The Department of the Interior has just announced that a total of 344,000 acres off the coast of New Jersey will be leased out for offshore wind energy development. That’s a huge deal in terms of job creation for the state, but noticeably absent from Interior’s press release was New Jersey Governor Chris Christie.
Hey, how do you leave a state’s governor out of great news like that? By way of comparison, the high-profile Cape Wind project in Massachusetts will only cover about 15,360 acres when it begins construction, and it’s already being touted as an economic engine for the state.
Good News, Bad News
Before we get to the topic at hand, let’s note that Friday’s New Jersey offshore wind energy announcement kinda sorta deflected some attention away from another offshore energy announcement for Atlantic Coast states.
That would be the Bureau of Ocean Energy Management’s go-ahead for the oil and gas industry to conduct seismic testing off parts of the Atlantic coast, mainly Virginia and the Carolinas.
The prospect of oil and gas drilling off the Atlantic coast was most likely met with horror in some quarters, but we’re going to go out on a limb and predict that this is much ado about nothing. For one thing, the entrenched coastal tourist and residential real estate stakeholders in the affected states pack a lot of muscle.
In addition, when you add up the spectacular growth of the US onshore wind energy industry with the booming solar market and the potential for both geothermal and offshore wind energy, it becomes clear that the strongest prospect for future growth in US oil and gas is the export market.
In other words, Atlantic Coast communities would be asked to bear all of the risks of offshore oil and gas development, without necessarily sharing in all of the benefits.
So…not gonna happen.
3,400 MW Of Offshore Wind Energy For New Jersey
The newly announced New Jersey Wind Energy Area consists of two parcels about seven nautical miles (about eight land miles) out from Atlantic City.
The figure of 3,400 MW is a best-case scenario developed by the National Renewable Energy Laboratory, which recommended the two-parcel division as the most efficient. Initial options of up to five parcels for offshore wind energy development had been considered.
The number was narrowed down to two after taking into consideration water depth as well as coastal access for cables and for vessels used in construction and servicing.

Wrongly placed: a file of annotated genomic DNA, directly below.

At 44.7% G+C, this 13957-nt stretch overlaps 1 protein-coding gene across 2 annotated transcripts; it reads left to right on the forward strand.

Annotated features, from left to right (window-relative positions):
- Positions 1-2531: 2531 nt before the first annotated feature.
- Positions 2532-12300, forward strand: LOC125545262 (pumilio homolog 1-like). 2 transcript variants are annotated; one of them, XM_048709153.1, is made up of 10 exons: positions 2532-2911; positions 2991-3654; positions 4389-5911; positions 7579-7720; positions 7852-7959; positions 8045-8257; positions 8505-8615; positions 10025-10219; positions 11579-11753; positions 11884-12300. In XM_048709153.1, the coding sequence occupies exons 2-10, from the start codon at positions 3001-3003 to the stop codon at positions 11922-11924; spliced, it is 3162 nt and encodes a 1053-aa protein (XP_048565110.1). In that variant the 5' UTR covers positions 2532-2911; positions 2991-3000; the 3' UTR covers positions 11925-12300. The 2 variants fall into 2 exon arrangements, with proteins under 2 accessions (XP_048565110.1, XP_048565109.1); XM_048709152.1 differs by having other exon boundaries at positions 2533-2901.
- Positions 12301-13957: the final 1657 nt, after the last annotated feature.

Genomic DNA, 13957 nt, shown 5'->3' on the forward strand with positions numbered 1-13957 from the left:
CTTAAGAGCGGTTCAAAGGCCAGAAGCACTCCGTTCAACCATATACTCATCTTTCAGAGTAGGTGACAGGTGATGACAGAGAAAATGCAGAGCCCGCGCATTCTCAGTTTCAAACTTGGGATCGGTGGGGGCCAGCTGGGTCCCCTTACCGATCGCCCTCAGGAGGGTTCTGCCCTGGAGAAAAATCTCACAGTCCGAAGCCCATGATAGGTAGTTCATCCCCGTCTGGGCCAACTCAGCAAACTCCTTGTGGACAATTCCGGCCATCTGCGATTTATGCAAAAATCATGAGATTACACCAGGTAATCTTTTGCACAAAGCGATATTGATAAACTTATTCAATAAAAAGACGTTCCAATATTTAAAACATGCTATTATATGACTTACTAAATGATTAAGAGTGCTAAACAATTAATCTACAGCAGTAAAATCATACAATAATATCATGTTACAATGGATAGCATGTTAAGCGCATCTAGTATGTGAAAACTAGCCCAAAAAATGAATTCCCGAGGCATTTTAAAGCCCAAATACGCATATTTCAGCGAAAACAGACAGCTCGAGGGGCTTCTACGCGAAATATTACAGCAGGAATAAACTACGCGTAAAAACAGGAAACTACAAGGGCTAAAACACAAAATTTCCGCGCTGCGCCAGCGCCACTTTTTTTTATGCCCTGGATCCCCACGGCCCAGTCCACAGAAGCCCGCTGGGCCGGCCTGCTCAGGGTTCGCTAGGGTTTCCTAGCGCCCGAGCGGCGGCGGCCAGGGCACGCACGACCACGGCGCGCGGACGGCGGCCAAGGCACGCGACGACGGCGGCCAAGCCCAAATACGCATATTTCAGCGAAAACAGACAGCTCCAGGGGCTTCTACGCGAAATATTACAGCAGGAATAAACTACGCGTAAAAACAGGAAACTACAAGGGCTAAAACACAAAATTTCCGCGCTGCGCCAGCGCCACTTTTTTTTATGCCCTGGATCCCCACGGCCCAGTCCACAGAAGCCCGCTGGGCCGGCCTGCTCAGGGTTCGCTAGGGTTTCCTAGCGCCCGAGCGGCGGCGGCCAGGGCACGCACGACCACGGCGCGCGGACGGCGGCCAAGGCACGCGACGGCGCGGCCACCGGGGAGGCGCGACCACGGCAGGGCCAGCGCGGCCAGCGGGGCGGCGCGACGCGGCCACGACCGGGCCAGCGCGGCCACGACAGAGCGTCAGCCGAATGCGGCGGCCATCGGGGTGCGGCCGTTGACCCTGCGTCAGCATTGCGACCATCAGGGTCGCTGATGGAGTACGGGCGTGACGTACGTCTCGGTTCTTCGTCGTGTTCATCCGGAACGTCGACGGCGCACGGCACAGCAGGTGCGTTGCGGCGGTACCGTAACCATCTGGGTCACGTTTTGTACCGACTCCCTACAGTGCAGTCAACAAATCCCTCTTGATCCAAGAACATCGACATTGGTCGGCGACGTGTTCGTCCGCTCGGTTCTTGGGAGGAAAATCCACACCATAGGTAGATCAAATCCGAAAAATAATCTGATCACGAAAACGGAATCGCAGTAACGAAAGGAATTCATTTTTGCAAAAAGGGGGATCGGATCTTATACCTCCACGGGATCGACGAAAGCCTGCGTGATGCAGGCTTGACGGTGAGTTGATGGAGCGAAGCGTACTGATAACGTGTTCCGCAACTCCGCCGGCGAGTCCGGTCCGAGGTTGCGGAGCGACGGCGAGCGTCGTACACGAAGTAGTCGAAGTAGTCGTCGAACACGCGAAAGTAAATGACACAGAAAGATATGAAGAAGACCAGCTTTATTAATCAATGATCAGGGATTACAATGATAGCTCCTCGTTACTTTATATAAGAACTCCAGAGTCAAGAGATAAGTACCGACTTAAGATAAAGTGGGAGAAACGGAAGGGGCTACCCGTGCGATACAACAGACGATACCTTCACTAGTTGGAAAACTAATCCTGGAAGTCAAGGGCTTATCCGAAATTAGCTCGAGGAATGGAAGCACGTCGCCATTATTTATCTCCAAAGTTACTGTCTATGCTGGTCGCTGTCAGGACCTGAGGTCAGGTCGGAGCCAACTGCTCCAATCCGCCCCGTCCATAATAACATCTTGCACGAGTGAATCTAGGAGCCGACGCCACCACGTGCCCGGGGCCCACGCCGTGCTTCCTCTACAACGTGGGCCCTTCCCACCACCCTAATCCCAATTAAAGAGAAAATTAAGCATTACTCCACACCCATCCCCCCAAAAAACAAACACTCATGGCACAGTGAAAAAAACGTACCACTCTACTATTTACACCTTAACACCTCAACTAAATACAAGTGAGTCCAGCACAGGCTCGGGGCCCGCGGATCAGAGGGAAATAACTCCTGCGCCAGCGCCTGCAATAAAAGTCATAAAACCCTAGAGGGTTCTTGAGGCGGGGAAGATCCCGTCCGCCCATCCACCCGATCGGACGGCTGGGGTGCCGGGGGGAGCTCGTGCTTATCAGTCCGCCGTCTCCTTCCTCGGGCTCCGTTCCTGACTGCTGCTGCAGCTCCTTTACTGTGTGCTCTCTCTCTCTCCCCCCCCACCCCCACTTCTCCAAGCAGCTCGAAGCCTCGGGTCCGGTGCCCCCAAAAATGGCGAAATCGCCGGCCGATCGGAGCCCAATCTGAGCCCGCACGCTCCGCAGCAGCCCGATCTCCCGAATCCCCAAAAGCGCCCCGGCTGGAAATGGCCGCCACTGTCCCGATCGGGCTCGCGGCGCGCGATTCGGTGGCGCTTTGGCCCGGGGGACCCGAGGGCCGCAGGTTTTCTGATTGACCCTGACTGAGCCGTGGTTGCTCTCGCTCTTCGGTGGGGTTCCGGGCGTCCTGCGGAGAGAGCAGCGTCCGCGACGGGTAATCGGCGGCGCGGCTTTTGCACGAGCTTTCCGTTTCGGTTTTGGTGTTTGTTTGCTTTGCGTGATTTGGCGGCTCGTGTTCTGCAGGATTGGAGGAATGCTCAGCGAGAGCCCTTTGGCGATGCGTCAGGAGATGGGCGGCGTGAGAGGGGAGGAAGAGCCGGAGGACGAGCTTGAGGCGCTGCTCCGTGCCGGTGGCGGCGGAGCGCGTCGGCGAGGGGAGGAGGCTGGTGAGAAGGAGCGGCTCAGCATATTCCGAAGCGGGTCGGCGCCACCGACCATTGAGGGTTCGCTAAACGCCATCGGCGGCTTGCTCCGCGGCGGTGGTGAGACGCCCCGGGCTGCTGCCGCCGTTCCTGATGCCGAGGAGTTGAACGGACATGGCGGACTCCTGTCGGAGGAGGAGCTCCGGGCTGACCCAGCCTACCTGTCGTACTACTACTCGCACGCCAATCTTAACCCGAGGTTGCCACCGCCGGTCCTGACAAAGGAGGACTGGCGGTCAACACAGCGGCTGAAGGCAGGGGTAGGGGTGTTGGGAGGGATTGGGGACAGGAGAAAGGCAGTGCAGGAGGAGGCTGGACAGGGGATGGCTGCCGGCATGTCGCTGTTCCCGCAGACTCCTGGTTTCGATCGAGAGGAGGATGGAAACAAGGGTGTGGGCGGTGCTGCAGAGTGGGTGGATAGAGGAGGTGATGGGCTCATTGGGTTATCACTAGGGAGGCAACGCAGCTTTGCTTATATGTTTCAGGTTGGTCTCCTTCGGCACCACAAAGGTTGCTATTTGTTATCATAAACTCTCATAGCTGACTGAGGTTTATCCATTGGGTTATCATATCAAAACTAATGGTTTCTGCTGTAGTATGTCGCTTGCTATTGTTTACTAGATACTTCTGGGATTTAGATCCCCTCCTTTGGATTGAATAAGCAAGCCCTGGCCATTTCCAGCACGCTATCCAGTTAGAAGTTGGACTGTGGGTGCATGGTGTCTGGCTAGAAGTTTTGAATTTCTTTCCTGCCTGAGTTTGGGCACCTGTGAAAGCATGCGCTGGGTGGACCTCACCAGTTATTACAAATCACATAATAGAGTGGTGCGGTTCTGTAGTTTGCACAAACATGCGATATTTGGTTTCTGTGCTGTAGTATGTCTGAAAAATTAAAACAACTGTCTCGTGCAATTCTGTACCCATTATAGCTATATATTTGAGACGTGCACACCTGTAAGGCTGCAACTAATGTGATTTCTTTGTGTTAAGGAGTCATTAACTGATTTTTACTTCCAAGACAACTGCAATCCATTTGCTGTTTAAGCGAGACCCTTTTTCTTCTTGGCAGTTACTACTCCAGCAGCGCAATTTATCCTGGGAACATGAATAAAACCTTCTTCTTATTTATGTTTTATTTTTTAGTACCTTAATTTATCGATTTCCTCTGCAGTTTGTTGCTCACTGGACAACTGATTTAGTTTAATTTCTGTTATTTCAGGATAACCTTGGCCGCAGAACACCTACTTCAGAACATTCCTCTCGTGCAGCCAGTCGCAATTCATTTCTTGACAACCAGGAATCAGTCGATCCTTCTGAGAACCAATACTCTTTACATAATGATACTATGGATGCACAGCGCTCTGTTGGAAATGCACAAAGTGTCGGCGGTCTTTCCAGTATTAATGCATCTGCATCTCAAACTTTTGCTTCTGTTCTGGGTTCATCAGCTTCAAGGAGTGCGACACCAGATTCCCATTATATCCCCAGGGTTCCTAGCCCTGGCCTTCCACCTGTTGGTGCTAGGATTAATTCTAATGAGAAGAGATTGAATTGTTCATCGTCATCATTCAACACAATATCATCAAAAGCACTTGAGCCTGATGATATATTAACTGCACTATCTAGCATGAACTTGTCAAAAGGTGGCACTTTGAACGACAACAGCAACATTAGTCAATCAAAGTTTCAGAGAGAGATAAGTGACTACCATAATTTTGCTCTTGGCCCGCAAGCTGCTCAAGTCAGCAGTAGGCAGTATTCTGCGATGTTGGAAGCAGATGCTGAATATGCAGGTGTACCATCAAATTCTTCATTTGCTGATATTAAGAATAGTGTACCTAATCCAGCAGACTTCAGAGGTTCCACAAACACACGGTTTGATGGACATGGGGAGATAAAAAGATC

A key factor at play was balancing cable costs with spacing for the wind turbines. Wider spacing cuts down on the loss of efficiency that occurs when the wake from one wind turbine interacts with another turbine. However, the longer distances involve more cable, resulting in higher costs.
Now that the lease areas have been defined, the next step will occur on July 21, when the Proposed Sale Notice will be published in the Federal Register. That will touch off a 60-day public comment period ending on September 19, which also doubles as the deadline for offshore wind developers to qualify for participating in the lease sale.
Sleeping US Offshore Wind Giant Wakes Up…
For those of you new to the topic, the US has been lagging far behind in the global offshore wind energy race, but that was then.
Aside from the New Jersey Wind Energy Area, there are now five active, commercial wind energy lease areas off the Atlantic Coast. That includes the much-delayed Cape Wind offshore wind farm in Massachusetts, which has been battling — and winning — legal challenges spearheaded by William Koch.
Once the New Jersey Wind Energy Area is leased out, the state will join Massachusetts as well as Delaware, Rhode Island, and Virginia in the US offshore wind club.
New Jersey may be last to join this group, but the state already has a good head start in the form of Fisherman’s Energy. The company was recently tapped to receive $47 million in Energy Department funding to develop its “twisted jacket” foundation for wider application, as part of an industry wide cost-cutting initiative.
Maryland is next on the Energy Department’s list, and another area off the Massachusetts coast will also be up for auction next year.
The active states all signed on to the Atlantic Coast Wind Energy Consortium back in 2010, in order to facilitate and coordinate offshore wind energy development throughout the region.
In all, ten states signed up: Maine, New Hampshire, Massachusetts, Rhode Island, New York, New Jersey, Delaware, Maryland, Virginia, and North Carolina. Notably absent are any states south of North Carolina.
That leads us back around to Governor Christie. We have no idea why he didn’t get a quote in DOI’s press release. Maybe he wasn’t invited. However, the missed opportunity to show some enthusiasm for a new job-creating industry for the state fits in with the Governor’s track record on offshore wind development (as in, not good).
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